October 28, 2009 |
Last year, as the economy reeled and the auto industry teetered on the brink of collapse, Ford Motor Co. earned a dubious distinction: It was the only U.S. automaker that decided it could survive without a government bailout. Yesterday, Ford won a more straightforward honor. Consumer Reports announced its latest survey of more than a million subscribers, and said its data demonstrated that Ford had "secured its position as the only Detroit automaker with world-class reliability.
July 8, 2009 |
United States defender Oguchi Onyewu joined AC Milan yesterday, and will become one of the few Americans to play in Italy's top league. Milan signed Onyewu to a 3-year deal, after his contract with Standard Liege in Belgium expired. Onyewu, who played four seasons in Belgium and parts of others in France and England (Newcastle United), gained notice with superb performances in the U.S.' run to the Confederations Cup final. Playing in central defense, he helped the Americans end the 15-game winning streak of European champion Spain with a 2-0 win, an upset that put the U.S. in the final against Brazil where it led 2-0 at the half before falling, 3-2. "It's very exciting.
February 27, 2009 |
You could hop a plane to Rome this very afternoon - $535 round-trip from Philly. Or you could hit the 2009 Philadelphia Flower Show that starts Sunday and runs through March 8 for just $28. The theme - and we need it badly this year - is "Bella Italia," easy to translate even if your name is Smith. This show isn't jumpy like Ireland or funky like New Orleans - two recent themes. It's a classic, romantic treatment of what the U.S. Tour Operators Association consistently identifies as the most popular international destination for Americans on tour.
February 13, 2009 |
Swift and suspenseful, Tom Tykwer's 1999 art-house hit Run Lola Run signaled the arrival of a smart, inventive new filmmaker. But the German director's subsequent entries - The Princess and the Warrior; Heaven; Perfume: The Story of a Murderer and now The International - have been uneven at best. (Of the bunch, I vote for Heaven, even if the guy opposite Cate Blanchett is that genuinely annoying Giovanni Ribisi.) The International, coming in the midst of our epic financial crisis, should have been a winner.
October 23, 2008 |
AC Milan is close to signing David Beckham in a loan deal that would allow the Los Angeles Galaxy midfielder and former England captain to play in Italy for a few months starting in January. "We're discussing it with his agent," Milan vice president Adriano Galliani said yesterday on the club's Web site. With the MLS season nearly over, Beckham is eager to join another club in Europe so he can remain in shape and keep his place on England's team for World Cup qualifying. England coach Fabio Capello has said he will not pick players who are not active.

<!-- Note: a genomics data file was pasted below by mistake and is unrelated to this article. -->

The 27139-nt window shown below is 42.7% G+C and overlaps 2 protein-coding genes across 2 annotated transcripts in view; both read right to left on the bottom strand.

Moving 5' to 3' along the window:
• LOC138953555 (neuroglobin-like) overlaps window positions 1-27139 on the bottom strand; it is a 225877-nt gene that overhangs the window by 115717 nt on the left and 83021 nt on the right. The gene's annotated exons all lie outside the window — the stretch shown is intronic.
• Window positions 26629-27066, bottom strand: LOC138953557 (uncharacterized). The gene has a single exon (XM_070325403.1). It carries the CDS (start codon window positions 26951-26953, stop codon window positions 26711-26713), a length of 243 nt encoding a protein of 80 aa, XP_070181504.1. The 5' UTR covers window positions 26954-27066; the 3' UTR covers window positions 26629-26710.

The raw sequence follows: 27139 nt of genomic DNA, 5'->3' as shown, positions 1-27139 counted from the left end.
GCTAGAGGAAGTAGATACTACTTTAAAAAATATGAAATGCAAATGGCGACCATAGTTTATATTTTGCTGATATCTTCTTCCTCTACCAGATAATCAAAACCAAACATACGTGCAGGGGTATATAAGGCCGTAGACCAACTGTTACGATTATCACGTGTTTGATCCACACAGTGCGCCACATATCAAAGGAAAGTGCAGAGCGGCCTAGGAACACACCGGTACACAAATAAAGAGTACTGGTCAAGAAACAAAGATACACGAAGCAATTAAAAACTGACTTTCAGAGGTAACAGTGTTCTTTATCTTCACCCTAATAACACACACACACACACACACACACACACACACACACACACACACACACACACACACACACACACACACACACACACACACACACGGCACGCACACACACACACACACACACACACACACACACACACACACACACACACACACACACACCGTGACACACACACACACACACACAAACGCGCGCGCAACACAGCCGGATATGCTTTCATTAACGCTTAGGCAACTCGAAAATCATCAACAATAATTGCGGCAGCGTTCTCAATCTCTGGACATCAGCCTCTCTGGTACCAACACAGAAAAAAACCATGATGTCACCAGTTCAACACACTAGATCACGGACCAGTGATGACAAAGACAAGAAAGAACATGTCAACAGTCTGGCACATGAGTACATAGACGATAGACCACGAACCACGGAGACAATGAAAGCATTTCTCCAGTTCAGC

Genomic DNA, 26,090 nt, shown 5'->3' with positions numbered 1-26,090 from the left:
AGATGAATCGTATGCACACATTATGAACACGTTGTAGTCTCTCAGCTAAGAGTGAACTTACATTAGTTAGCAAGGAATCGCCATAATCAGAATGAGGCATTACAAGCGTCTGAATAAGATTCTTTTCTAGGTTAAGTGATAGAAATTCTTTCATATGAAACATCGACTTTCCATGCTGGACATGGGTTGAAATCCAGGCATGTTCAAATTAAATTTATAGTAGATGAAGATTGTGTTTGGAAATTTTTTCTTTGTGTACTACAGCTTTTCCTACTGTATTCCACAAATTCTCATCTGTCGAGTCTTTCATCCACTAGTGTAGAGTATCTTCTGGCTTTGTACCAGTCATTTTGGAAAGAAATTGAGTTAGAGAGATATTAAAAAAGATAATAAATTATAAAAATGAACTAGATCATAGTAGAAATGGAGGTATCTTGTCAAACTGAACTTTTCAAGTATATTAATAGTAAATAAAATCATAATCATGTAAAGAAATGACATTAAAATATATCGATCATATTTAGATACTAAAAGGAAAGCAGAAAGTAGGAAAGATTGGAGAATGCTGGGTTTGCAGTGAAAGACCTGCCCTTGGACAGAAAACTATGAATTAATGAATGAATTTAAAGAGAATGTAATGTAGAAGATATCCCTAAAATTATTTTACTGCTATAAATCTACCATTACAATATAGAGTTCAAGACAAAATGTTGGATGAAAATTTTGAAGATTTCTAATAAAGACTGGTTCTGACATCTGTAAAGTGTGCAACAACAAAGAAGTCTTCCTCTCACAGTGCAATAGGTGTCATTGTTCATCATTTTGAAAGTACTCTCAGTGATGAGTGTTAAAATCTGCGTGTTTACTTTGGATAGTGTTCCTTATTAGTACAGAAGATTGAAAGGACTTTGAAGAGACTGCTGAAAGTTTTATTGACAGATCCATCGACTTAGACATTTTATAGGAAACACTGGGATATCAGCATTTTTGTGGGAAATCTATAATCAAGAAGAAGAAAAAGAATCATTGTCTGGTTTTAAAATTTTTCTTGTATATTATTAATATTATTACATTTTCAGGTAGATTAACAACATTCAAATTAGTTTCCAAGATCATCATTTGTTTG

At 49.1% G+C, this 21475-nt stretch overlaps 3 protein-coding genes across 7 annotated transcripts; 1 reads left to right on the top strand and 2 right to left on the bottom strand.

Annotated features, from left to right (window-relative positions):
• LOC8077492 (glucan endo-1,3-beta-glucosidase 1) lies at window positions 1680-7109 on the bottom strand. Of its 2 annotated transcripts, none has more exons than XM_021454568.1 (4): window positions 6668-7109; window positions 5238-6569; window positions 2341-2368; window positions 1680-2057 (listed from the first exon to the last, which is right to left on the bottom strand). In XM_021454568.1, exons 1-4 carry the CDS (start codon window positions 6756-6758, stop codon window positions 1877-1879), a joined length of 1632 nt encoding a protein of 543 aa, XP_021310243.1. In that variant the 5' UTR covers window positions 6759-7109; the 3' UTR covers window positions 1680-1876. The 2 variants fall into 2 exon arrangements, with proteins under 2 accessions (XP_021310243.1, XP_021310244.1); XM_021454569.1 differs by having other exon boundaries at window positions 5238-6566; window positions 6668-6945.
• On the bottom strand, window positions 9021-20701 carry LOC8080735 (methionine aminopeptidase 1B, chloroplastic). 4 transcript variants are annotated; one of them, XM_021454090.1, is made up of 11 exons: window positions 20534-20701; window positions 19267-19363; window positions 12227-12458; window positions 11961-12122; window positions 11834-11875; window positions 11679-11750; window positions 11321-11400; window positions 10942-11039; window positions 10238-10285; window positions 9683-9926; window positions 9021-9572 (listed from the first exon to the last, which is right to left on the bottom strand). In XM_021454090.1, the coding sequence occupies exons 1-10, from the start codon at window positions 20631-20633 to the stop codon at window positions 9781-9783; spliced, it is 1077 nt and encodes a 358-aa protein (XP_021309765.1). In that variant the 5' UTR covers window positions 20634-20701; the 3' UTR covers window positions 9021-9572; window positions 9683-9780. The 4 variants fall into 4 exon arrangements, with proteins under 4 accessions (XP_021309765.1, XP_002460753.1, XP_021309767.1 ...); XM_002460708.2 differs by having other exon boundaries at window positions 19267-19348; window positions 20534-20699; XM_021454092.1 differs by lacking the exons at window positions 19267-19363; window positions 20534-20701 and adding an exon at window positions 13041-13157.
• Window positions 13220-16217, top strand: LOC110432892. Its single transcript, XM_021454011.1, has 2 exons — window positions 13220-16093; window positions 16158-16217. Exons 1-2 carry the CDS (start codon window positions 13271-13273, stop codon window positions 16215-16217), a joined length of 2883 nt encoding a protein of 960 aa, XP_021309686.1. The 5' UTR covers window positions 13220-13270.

February 2, 2006 |
Former University of Pennsylvania professor Tracy McIntosh has returned to Philadelphia after an Italian medical clinic revoked a six-month research appointment after learning of his no-contest plea to sexually assaulting a Penn graduate student. Christopher Mallios, chief of the District Attorney's Office's Family Violence and Sexual Assault Unit, said he confirmed McIntosh's return yesterday with defense attorney Thomas A. Bergstrom. Bergstrom confirmed last evening that McIntosh had returned to Philadelphia on Tuesday.
January 26, 2006 |
Renee Bumb, the corruption-busting assistant U.S. attorney who prosecuted then-Camden Mayor Milton Milan, was nominated by President Bush yesterday to the federal bench in Camden. The President named three others to U.S. District Court in New Jersey: Noel Hillman, who led the federal investigation into lobbyist Jack Abramoff; federal Magistrate Judge Susan Wigenton; and prominent GOP lawyer Peter Sheridan. He selected Michael A. Chagares, a protege of Homeland Security Secretary Michael Chertoff's, to fill his onetime boss' place on the U.S. Court of Appeals for the Third Circuit.
January 26, 2006 |
A Philadelphia judge yesterday postponed a hearing on whether a former University of Pennsylvania professor, on parole here for sexual assault, can remain in Italy for a temporary assignment with a Milan hospital. Common Pleas Court Judge Rayford A. Means said too many questions surrounded the employment status of Tracy McIntosh, 52, an expert in head-trauma research. Last March, McIntosh pleaded no contest to sexually assaulting a graduate student who is the niece of an old friend.
January 25, 2006 |
Former University of Pennsylvania professor Tracy McIntosh's effort to resume his career in Italy as one of the world's preeminent brain-trauma researchers is in jeopardy. A newspaper in Milan, Il Giornale, on Sunday quoted officials of the Ospedale Maggiore Policlinico in Milan saying they will revoke McIntosh's six-month research appointment at their anesthesia and critical-care units. Hospital officials, the newspaper reported, said they knew nothing of McIntosh's no-contest plea and sentence in the Sept.
January 21, 2006 |
A former University of Pennsylvania professor - sentenced in March to house arrest after admitting he sexually assaulted a graduate student who was the niece of an old friend - will be allowed to take a six-month research job in Milan, Italy. The ruling drew vigorous protests from prosecutors, who told Common Pleas Court Judge Rayford A. Means at an emergency hearing yesterday that they were never notified of November's request by Tracy McIntosh, 52, to leave the country and did not know of the judge's Jan. 10 verbal order granting the request.